California’s gift to low-income residents

California’s gift to low-income residents

In an effort to combat climate change and to provide green energy to its poorest neighborhoods, California is giving free solar panels to low-income residents.

Grid Alternatives, a non-profit firm focused on the transition to renewable energy, is leading this initiative and aims to provide solar panels to 1,600 families by the end of 2016.

Grid Alternatives’ initiative is being funded by California’s cap and trade program, which sets a limit on the amount of greenhouse gases a company can emit and requires that polluting companies buy credit for each ton used. $14.7 million raised by the cap and trade program is going towards Grid Alternatives’ initiative.

Typically, solar panels are unaffordable for poor families, costing $15,000 or more for installation. The high cost has made solar panels accessible mainly to the wealthy. Grid Alternatives aims to change this by including the poor in the shift to clean and affordable energy.

The solar panels benefit low-income families by increasing their access to clean energy and by lowering their household electricity bills. One resident, Roy Rivera, who is disabled and lives on a fixed income, will save around $818 in the first year of having the solar panels.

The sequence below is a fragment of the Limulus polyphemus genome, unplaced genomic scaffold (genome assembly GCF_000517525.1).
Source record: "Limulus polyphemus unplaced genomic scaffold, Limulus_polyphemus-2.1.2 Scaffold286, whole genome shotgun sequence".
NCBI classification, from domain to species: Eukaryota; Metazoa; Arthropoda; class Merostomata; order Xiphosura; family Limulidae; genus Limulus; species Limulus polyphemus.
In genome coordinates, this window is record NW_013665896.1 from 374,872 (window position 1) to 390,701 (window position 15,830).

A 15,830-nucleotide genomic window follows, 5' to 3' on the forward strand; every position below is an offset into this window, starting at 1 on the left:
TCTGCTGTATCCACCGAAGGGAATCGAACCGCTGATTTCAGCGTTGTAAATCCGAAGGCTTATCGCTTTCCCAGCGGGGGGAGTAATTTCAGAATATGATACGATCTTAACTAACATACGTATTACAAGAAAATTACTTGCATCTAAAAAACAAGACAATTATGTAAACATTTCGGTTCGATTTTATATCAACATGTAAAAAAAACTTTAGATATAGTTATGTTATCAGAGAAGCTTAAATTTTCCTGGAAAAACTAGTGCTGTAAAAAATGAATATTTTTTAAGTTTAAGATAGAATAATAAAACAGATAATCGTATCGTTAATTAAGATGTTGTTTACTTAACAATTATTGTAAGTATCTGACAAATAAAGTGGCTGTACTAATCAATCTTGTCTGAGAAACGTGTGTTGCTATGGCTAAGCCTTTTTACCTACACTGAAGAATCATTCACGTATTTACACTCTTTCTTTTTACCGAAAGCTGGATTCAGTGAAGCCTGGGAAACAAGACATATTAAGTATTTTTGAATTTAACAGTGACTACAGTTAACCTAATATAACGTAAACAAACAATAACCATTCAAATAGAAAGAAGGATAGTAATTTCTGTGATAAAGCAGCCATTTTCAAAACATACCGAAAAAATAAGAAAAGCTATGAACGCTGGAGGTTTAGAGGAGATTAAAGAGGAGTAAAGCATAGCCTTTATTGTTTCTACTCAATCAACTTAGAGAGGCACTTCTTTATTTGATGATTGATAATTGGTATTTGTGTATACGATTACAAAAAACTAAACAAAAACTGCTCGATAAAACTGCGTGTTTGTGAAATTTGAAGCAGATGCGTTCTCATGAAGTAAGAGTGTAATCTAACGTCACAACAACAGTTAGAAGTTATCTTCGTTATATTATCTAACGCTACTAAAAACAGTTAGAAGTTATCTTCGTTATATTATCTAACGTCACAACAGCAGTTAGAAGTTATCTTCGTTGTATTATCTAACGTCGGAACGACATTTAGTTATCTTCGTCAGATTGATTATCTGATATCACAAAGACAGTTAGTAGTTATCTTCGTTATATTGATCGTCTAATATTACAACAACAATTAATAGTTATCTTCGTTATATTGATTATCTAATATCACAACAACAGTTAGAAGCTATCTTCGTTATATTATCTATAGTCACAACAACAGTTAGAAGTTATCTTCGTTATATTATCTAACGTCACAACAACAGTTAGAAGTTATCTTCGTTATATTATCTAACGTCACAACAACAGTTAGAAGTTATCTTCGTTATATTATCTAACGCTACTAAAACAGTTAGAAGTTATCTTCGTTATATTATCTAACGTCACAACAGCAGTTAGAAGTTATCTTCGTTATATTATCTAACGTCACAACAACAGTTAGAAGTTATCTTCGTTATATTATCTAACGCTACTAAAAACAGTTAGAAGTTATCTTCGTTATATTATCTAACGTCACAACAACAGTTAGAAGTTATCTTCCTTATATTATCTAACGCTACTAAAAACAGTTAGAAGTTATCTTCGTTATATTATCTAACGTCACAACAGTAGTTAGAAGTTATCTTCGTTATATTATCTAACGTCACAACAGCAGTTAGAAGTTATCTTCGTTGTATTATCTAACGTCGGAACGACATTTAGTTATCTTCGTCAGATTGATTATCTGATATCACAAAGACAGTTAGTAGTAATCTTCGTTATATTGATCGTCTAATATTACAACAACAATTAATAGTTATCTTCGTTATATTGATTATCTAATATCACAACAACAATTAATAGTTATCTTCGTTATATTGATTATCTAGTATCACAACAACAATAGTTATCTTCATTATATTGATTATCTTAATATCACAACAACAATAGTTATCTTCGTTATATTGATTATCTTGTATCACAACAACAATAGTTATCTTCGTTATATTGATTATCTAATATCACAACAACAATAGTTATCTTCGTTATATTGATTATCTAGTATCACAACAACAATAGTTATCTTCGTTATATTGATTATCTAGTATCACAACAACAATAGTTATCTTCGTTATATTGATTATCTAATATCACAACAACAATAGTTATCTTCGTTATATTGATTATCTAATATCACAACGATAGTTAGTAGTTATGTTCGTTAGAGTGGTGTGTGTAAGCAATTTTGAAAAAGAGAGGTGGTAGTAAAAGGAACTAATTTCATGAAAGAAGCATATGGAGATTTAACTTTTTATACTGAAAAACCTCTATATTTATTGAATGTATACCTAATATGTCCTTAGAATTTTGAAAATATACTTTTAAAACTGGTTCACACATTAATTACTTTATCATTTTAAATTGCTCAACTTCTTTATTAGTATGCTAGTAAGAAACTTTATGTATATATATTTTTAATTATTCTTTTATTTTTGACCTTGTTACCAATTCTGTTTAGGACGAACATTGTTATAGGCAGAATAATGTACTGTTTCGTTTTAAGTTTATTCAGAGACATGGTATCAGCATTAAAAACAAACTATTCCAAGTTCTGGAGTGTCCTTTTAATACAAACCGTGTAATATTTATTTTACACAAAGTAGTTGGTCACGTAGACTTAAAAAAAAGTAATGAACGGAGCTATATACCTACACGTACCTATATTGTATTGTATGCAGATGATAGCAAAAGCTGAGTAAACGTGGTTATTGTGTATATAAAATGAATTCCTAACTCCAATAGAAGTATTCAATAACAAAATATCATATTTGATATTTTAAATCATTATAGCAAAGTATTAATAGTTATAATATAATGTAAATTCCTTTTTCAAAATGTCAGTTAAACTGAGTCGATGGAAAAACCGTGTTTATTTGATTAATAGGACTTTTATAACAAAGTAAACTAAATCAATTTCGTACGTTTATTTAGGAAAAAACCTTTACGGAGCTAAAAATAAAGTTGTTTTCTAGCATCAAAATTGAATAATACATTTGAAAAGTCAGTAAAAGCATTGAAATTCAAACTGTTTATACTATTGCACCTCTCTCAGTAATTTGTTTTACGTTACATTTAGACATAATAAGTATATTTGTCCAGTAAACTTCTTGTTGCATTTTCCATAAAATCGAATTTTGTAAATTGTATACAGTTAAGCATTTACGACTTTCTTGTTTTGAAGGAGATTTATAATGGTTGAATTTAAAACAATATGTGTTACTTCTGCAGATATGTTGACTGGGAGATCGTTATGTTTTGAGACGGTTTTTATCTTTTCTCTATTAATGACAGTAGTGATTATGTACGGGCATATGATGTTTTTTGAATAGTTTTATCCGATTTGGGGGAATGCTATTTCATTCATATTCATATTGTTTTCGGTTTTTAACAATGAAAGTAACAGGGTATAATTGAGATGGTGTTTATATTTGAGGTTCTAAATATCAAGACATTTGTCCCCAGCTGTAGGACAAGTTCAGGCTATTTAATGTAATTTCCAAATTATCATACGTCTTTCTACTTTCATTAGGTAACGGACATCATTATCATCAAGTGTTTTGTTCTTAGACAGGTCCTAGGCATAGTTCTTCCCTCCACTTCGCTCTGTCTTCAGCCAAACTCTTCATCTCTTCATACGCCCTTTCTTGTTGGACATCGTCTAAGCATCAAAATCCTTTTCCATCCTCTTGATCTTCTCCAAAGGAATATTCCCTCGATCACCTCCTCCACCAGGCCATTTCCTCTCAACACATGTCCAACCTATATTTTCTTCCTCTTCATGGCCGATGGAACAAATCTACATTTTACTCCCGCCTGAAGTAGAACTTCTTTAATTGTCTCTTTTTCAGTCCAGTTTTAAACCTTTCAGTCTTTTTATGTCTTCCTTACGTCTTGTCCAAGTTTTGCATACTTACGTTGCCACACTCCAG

“When you have a budget like ours, which is stretched just about as far as you can go, it makes a big difference,” said Rivera

Julian Foley, communications director for Grid Alternatives explains that the money-saving benefits of the initiative will help low income families in the long run, “These systems are saving families money every month for food, for clothes, for medical expenses.”

In its 30 year life span, the solar panels will save residents around $22,800.

Oregon placed third in energy efficiency

Oregon placed third in energy efficiency

Oregon was ranked the third most energy efficient state in the nation.

The American Council for an Energy-Efficient Economy (ACEEE) released its annual State Energy Efficiency Scorecard this month.

Oregon tied for third with Vermont and Rhode Island. Massachusetts took first for the fourth year in a row, followed by California.

Oregon provides a variety of financial benefits for energy-efficient investments, and several research centers that focus on energy efficiency, according to The Statesman Journal.

“Oregon continues to improve its position as a leader in energy efficiency,” reads the ACEEE report. “The Energy Trust of Oregon, along with other efficiency administrators, consistently achieves high levels of energy savings for the state, and policy makers emphasize efficiency across a variety of areas.”

ACEEE is a nonprofit based in Washington, D.C. that works to advance efficient energy policies, programs and technologies. This is the eighth year they have ranked states’ energy efficiency.